I’ll certainly acknowledge that some modern perimeter weighting is very helpful in the lower lofts . . .the mid- and long irons. In those clubs, somewhere on or near the green is totally acceptable, whether you are playing to break 90 or trying to win on the PGA Tour. [Did you know those guys are actually over par as a group outside 9-iron range?] That’s why you see an increasing number of them playing a conservative game-improvement design in those lofts. But also remember that we in the golf club design business deal with poor “hits” only . . . we have no control over the quality of your swing, so the vast majority of bad golf shots are far beyond our influence.
But what I’ve seen in repeated robotic testing and in my own play, when you get to the prime scoring clubs – short irons and wedges – having a solid thickness of mass directly behind the impact point on the face consistently delivers better distance control and spin. In my own designs of the SCOR wedges in 2010, and the Ben Hogan FT.WORTH 15 irons and TK15 wedges, I created a distribution of mass that actually placed a bit more face thickness behind the slight mishit than even in the center, and the distance consistency was remarkable.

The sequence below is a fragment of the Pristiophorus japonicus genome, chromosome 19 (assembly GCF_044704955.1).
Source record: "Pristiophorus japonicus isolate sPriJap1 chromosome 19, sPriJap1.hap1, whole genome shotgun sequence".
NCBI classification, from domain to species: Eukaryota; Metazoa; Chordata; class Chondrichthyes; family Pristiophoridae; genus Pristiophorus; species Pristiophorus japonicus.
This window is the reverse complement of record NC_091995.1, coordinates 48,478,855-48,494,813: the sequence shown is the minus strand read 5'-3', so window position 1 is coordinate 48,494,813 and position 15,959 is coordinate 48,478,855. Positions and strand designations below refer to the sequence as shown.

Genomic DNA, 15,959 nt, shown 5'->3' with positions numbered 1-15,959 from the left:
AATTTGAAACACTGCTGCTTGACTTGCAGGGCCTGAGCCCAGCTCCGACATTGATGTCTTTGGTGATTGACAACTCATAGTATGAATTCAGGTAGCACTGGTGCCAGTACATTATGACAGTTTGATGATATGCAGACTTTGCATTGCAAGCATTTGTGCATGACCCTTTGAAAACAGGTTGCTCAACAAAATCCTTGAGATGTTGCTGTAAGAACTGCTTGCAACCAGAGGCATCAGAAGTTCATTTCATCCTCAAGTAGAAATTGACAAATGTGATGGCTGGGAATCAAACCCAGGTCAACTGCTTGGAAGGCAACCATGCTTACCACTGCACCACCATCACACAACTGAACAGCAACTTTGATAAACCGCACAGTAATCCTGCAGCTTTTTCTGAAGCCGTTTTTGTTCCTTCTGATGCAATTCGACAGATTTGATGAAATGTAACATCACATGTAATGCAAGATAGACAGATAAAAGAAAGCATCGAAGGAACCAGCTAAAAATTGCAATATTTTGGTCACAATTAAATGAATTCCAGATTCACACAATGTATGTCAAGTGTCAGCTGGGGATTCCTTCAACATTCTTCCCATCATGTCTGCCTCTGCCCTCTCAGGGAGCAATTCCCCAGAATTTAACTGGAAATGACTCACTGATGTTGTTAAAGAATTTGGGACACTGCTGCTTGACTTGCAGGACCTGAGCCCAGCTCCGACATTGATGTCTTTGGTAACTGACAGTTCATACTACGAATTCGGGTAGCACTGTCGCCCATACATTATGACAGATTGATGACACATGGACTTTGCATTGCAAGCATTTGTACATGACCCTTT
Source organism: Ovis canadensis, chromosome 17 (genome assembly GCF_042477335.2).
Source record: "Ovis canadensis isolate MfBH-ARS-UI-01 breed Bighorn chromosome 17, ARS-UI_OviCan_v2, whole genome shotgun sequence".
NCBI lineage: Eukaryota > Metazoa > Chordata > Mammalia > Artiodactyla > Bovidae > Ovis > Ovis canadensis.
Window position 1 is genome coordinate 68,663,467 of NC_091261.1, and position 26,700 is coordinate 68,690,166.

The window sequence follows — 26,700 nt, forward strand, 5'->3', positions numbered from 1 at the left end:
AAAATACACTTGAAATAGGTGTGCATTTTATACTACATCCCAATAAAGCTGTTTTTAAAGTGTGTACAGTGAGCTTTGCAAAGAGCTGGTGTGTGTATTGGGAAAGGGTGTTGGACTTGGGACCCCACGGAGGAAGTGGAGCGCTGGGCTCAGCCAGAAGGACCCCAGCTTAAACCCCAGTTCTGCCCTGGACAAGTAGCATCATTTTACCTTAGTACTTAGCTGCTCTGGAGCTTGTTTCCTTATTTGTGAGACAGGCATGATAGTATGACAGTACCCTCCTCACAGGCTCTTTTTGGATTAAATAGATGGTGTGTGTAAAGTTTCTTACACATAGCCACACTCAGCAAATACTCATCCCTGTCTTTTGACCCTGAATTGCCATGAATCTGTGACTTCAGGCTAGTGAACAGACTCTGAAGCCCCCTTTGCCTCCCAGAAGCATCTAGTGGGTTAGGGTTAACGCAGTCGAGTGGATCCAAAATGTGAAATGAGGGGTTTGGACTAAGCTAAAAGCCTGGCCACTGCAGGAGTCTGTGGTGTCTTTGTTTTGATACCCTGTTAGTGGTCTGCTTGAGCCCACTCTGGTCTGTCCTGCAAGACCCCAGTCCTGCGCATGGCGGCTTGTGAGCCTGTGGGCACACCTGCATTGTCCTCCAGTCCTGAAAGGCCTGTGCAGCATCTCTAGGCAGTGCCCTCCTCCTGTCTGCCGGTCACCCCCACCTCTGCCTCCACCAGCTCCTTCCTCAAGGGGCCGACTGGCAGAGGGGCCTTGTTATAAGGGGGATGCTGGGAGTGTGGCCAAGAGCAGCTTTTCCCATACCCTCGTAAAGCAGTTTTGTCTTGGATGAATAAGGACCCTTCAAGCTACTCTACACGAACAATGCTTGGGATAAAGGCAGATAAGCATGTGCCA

I’ve carried that thinking to the Edison Forged wedges by positioning much more mass behind the high face and toe miss than any other wedges on the market. And in robotic testing, they deliver better transfer of energy on those mishits than any other wedge we tested.
So, back to that experience when I switched back to my Joe Powell blades from the Merit cavity back forging, I can sum it up this way.
If your pleasure from your golf is derived more from how good your worst shots turn out, then a game improvement iron is probably the way to go. But if your golf pleasure is more about how good your best shots are, I think there is a very strong case to be made for playing some kind of blade iron design, at least in your scoring clubs.